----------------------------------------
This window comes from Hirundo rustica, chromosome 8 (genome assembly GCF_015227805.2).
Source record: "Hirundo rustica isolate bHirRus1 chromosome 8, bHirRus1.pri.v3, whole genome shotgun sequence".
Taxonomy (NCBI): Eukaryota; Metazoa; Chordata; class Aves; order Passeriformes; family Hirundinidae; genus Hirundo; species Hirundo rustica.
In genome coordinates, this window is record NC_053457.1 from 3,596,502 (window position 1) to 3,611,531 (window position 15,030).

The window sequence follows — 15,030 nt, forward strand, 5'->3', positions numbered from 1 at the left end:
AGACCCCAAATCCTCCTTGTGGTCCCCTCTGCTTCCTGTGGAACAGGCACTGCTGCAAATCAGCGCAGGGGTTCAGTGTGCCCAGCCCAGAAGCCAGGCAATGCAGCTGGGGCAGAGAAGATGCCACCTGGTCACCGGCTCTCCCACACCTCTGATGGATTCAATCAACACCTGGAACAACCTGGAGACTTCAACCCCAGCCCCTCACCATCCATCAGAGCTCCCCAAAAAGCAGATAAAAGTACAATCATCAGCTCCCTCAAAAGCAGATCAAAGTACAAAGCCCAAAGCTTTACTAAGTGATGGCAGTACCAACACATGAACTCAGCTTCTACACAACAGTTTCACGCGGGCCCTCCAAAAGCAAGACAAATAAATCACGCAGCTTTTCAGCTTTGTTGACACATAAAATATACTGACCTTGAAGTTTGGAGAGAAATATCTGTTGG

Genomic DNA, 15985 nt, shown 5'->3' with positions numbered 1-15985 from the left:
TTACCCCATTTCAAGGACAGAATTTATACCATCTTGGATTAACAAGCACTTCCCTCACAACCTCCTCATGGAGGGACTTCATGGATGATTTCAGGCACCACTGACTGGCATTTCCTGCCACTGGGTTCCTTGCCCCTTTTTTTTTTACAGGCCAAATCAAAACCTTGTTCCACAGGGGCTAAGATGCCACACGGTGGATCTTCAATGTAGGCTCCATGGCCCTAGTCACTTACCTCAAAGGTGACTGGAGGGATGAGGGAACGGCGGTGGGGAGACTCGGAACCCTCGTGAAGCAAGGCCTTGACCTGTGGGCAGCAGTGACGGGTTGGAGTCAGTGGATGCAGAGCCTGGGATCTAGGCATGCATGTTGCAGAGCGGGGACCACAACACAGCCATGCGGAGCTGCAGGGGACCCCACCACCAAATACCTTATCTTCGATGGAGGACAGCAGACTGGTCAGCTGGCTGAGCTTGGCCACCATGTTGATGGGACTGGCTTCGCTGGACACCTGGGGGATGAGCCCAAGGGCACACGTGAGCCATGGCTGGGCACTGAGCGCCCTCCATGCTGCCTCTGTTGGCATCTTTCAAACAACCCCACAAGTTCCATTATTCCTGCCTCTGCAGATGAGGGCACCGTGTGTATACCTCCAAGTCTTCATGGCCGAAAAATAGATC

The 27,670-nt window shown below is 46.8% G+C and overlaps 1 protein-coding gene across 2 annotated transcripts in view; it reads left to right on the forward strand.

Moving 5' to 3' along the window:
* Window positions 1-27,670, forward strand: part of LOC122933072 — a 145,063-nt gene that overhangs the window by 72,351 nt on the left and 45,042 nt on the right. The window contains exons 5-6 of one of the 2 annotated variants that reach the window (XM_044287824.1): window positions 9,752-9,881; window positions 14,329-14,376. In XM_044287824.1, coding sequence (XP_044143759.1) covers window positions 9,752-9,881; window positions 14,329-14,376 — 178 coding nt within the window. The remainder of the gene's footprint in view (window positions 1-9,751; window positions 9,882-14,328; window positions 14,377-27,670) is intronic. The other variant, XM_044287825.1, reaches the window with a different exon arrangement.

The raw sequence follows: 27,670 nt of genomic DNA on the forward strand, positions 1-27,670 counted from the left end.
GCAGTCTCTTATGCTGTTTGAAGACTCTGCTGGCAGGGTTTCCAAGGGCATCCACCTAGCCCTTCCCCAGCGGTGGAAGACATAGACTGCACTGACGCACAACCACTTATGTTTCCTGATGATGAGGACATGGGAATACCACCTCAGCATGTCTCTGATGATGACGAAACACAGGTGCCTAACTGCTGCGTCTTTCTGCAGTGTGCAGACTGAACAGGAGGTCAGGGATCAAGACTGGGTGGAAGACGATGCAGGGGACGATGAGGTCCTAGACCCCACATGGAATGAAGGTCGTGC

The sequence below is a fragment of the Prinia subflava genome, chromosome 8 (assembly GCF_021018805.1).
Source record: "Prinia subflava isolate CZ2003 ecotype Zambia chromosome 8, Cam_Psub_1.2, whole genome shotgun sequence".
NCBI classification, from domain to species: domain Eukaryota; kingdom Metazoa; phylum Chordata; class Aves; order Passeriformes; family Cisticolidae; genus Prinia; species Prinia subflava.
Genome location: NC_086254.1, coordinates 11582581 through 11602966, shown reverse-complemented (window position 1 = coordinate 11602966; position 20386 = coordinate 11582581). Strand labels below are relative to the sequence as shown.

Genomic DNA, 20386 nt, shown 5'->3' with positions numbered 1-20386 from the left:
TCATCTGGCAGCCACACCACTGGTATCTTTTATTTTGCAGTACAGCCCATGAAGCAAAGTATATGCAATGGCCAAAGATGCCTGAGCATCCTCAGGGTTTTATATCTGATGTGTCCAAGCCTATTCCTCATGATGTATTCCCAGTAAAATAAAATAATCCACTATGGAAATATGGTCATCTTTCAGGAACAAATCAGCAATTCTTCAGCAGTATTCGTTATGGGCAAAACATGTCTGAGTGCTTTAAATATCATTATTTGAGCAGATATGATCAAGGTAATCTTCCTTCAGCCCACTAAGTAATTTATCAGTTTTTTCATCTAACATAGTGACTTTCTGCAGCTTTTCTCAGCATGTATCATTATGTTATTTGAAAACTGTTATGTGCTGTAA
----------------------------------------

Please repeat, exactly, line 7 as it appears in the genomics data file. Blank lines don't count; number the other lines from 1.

Genomic DNA, 15985 nt, shown 5'->3' with positions numbered 1-15985 from the left: